Regret’s a funny thing. That malleable sentiment takes form in any number of ways. It’s a state of mind, something you let go of, or live through. It’s a decision you made, but maybe shouldn’t have. And while we all try to live our lives with as few as possible, here are 10 of the most intense songs to help you deal with different regrets.
For: The one you can’t let go of
This is a song about regretting the person you can’t escape. Etta James sings, “I gave myself a good talking to, no more being a fool for you.” Throughout the song she returns to the line “damn your eyes for taking my breath away, for making me want to stay.”
It’s a defiant song made possible with the broad emotional tones that James’ unique voice brings to the song. The brass section reinforces the message. A trombone solo dances along the melody before James comes in to repeat the refrain. But it’s James’ passion that makes “Damn Your Eyes” a song about that regret that you sometimes enjoy sometimes.
For: The world you can’t escape
This is a restless song about a person that couldn’t get a good grip on their goals or dreams. It talks about a broad and general regret for the life you got stuck in. Frontman John McCauley hollers lines like, “Get over it kid, you don’t want any part of this” before arriving at the titular line, “the dream’s in the ditch.” But this version, with its simple two guitar acoustic setup and folkier vocals, makes for an easy listening soundtrack to regret.
For: The one you got too close to
This is a song with defiant bitterness. In it, a playboy father warns his song that the most efficient way to deal with women is, “find them, fool them, forget them” is. The singer doesn’t take this advice to heart and now he’s left with regrets from getting too emotionally attached. Yet, East’s voice has some blues tones with country inflection and a rock-and-roll swagger, which makes “Find ‘Em, Fool ‘Em and Forget ‘Em” less depressed. The song’s saxophone and trumpet add a certain flair, too.
For: The one that moved on
Sometimes pain and regret needs to be expressed with panpipes and a banjo, and the Carolina Chocolate Drops do just that in this seemingly cheery old-timey tune. It’s an up-tempo jaunty song that serves as a sharp contrast to the bitterness of the singers’ sweet harmonizing voices. As chorus rolls on—”I truly understand that you love another man”—the whole song a delightful lament for the one that moved on.
For: The one you miss (who may not miss you)
Self-described as “Pop Soul Motown Indie,” Empty Houses has a song for the one you can’t quite forget just yet. Adam Mercer and David Mackinder bring a Casio keyboard and a light guitar riff to Ali Shea’s smooth vocals. She sings, “I would like to think you didn’t want to leave, it wasn’t only me.” She continues referencing a relationship that might be over, but the people involved aren’t over it. There are many fond and nostalgic odes to the possibly “rigged-game” nature of this relationship. She talks about crying all night, while trying to be “alright, living without it.” The song includes lots of “whoa-ohhs” for maximum catharsis.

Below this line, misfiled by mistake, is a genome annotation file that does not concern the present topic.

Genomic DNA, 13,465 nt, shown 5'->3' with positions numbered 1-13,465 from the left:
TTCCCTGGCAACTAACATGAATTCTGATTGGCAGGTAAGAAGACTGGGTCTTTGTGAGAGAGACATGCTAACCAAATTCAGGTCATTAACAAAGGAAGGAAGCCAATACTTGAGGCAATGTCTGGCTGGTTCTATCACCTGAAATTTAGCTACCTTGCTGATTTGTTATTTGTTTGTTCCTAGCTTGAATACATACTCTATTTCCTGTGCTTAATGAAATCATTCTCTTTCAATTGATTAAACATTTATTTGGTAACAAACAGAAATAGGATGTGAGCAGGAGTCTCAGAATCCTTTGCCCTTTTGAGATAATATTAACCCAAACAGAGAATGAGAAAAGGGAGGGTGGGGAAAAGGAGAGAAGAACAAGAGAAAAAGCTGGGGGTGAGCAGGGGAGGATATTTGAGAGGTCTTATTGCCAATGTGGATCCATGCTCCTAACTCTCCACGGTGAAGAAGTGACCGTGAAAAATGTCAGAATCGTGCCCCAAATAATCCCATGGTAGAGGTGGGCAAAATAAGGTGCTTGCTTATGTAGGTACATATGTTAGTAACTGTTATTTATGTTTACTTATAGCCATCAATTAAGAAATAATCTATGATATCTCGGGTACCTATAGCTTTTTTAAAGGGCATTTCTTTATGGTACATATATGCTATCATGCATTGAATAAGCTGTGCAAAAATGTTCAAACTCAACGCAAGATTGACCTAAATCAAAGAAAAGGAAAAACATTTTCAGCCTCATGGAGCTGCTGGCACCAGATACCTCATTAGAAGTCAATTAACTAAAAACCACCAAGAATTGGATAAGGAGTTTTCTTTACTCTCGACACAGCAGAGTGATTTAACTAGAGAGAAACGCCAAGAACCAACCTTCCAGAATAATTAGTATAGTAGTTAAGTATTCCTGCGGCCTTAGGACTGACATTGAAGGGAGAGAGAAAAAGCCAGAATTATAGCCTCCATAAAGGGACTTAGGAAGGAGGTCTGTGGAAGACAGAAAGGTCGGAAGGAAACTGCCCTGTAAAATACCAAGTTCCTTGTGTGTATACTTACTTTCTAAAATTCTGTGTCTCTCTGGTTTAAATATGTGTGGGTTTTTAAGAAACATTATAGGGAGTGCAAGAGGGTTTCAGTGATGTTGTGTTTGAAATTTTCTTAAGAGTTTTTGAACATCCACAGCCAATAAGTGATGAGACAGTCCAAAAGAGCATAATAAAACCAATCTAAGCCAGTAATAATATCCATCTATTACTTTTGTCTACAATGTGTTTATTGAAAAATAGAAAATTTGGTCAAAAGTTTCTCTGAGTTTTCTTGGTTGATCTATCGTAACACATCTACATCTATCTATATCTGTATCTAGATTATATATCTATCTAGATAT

For: The one you lost (who didn’t get you)
Laura Gibson’s vulnerable voice and lightly plucked guitar help encapsulate a song about a relationship that that may have always been a little doomed. The narrator is a person who’s significant other didn’t seem to accept or understand why her “love songs were always the grieving kind.” Gibson sings, “hurry up and lose me, hurry up and find me again” but the song leaves her wandering through a deserted town looking for somebody that might have already left.
For: The one you hurt to keep
This song addresses a regret for doing all the wrong things to keep a relationship going. Christian Lee Hutson’s twangy voice is full of strained, pained, extended vowels and supported by a guitars, drums, a bass, a tambourine and some lightly harmonized vocals. Yet, Hutson fears that his lover will move on because she can do better than him. He tries to convince her otherwise, but apparently it didn’t work out so well.
For: The one that left you on your own
Cavemen’s “On My Own,” is a song that regrets “the things that we once had,” that are now gone. This acoustic version is an easy-listening song of regret for loss and requests an old lover for another shot. The chorus repeats, “you don’t want me, I’ll be on my own” as the rest of song laments all the things “we once said.” The protagonist is asking for another shot, but unless that happens, he’ll just stay on his own.
For: Choosing to believe the lies
This song talks about an attachment to a person that says all the right things, even if they might not be true. This version of The Heirs’ “Lies” has Savannah Hudson singing and her brother Brandon on guitar and providing supporting vocals. She sings things like, “you tell me lies” and “you make it sound so good.” It’s maybe not the healthiest relationship, but it’s not easy to let go of the illusions. Savannah’s voice is breathy, but smooth as she returns to the line “I live for this, I live for you.”
For: The life you can’t fix
This is a song for general and pervasive regret. This is the song for waking up in a funk that sticks around all day, leaving you twitchy and lost. Alexander’s voice is a solid alt-rock speak-sing and a lazy riff slips through the entire song. There are some vague references to a girl, and heavy imagery about passing lights and shadows that “scrape the ceiling.” The smooth drumbeat moves it along with an easy relentlessness in a way that seems to magically represent all of the small, nameless regrets.